In a conversation with Jonathan Freedland for The British Library he claimed he refuses to use the word genocide in relation to the Srebrenica massacre, an act of ethnic cleansing committed by Serb nationalist forces (with over 8,000 killed). The following exchange happened:
Noam Chomsky: …and then they carried out a lot of atrocities.
Jonathan Freedland: The Serb forces did?
Noam Chomsky: The Serb forces did, yeah. I mean it’s called genocide, and I don’t use the word “genocide” much; I think it’s — the way it’s used strikes me as a kind of Holocaust denial. I mean, when you kill a bunch of people you don’t like, that demeans victims of the Holocaust — I think. So I rarely use the word; I don’t think it’s used properly. But to kill a couple of thousand men in a village, after you’ve allowed women and children to escape — in fact, truck them out — , that doesn’t count as genocide.
While this comment where he refuses to consider an ethnic cleansing of thousands a genocide, and addresses deportation of women and children whose fathers and husbands were systematically slaughtered as some kind of gentlemanly act is gross, it’s by far not the worst thing he had to say about the matter. A thing I’d also note, before we continue, is that historically a lot of genocides were very unequal in terms of gender, men often being killed at a much higher rate; the “gender inequality” aspect of Srebrenica and other pre-meditated massacres does not and should not be a determining factor of weather something is considered genocide.
When interviewed by Danilo Mandić for RTS (Radio Television of Serbia) NC straight up denied that the concentration camps made by Serbs were even concentration camps.
Noam Chomsky: You remember. The thin men behind the barb-wire so that was Auschwitz and ‘we can’t have Auschwitz again.’ The intellectuals went crazy and the French were posturing on television and the usual antics. Well, you know, it was investigated and carefully investigated. In fact it was investigated by the leading Western specialist on the topic, Philip Knightly, who is a highly respected media analyst and his specialty is photo journalism, probably the most famous Western and most respected Western analyst in this. He did a detailed analysis of it. And he determined that it was probably the reporters who were behind the barb-wire, and the place was ugly, but it was a refugee camp, I mean, people could leave if they wanted and, near the thin man was a fat man and so on, well and there was one tiny newspaper in England, probably three people, called LM which ran a critique of this, and the British (who haven’t a slightest concept of freedom of speech, that is a total fraud)…a major corporation, ITN, a big media corporation had publicized this, so the corporation sued the tiny newspaper for lible. Now the British lible laws were absolutely atrocious. The person accused has to prove that the, what he’s reporting is not done in malice and he can’t prove that. So and in fact when you have a huge corporation with batteries of lawyers and so on, carrying out a suit against the three people in the office, who probably don’t have the pocket-money, it’s obvious what is going to happen. Especially under these grotesque lible laws.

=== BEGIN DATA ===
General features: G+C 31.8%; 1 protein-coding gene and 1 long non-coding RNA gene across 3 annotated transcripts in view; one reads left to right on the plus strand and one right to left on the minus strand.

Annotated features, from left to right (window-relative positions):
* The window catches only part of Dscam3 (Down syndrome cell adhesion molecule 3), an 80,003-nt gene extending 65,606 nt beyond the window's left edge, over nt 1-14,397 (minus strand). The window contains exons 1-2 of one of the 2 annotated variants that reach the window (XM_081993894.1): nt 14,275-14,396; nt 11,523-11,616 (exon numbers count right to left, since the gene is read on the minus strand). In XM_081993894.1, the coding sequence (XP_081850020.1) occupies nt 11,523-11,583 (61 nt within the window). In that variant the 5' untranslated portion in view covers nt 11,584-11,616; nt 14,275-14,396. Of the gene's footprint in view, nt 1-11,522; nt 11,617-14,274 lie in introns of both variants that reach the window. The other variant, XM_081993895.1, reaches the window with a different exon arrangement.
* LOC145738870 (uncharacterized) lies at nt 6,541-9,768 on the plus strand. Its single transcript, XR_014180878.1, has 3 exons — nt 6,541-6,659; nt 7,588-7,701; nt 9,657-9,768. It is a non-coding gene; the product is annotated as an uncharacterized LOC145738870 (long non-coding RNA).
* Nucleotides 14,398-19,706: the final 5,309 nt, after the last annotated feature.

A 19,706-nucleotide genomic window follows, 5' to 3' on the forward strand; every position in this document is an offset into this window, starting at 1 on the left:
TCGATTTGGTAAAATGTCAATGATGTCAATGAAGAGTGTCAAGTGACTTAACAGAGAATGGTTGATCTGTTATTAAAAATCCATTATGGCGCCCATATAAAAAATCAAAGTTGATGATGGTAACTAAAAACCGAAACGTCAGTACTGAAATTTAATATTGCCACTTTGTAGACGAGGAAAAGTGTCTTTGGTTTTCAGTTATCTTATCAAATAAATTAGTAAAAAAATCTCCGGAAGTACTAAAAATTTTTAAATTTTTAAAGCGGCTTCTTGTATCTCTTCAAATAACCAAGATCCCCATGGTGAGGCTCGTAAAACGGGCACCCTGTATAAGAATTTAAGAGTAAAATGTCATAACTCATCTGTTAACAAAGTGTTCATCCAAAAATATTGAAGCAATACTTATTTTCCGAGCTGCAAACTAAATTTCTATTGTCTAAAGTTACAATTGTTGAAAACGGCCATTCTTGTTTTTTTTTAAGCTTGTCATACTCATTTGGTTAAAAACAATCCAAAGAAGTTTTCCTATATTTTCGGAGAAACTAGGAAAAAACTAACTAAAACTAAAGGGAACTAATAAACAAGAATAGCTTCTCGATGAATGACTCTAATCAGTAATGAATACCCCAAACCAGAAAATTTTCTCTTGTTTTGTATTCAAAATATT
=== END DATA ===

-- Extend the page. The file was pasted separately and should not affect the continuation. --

Chomsky does not use the word genocide lightly because he has respect for the victims of the Holocaust, he refuses to use it appropriately, so he can defend regimes that he likes for whatever reason. He sees this word as a handy weapon to be wielded against those he does not approve of (like the anarcho-primitivists). If he even touched the A-P literature he’d know that our goal of returning to a primitive society stems from wanting to save human (as well as non-human) lives from death at the hands of climate crisis and habitat destruction.
I‘m thoroughly convinced he has a particularly strong need to paint the West as some sort of Disney villain compared to the rest of the world, as evidenced in the aforementioned British Library conversation, where he remarked that “when we [the West] commit an atrocity, nobody investigates.” I agree with him here, but if the western countries get away with crimes against humanity that should not be a reason to be more gentle to the states from opposing geopolitical blocs; we should critique both mercilessly!
I have seen him using such rhetoric on countless occasions to the point that I think this is no longer about calling out the West, but rather to excuse the actions of or take attention away from other countries. It is highly reminiscent of the Marxist-Leninist tendency to defend countries who have conflicting interests with the U.S., calling their actions of imperialism “anti-imperialist”, and blindly believing their propaganda. This is most often done by Western authoritarian leftists, most likely from some sort of narcissistic impulse to label their country as uniquely capable of evil, therefore painting themselves as fighting a much more difficult battle by wanting to overthrow it.
Not that I’m the sort of person to go around purity testing fellow anarchists like some paranoid creep, but everything about Chomsky smells of state-ism. He strikes me as someone who is an “anarchist” only in some very idealistic sense, like a Marxist-Leninist who considers themselves an anarchist, because their far-future desired goal is a moneyless, stateless, classless society.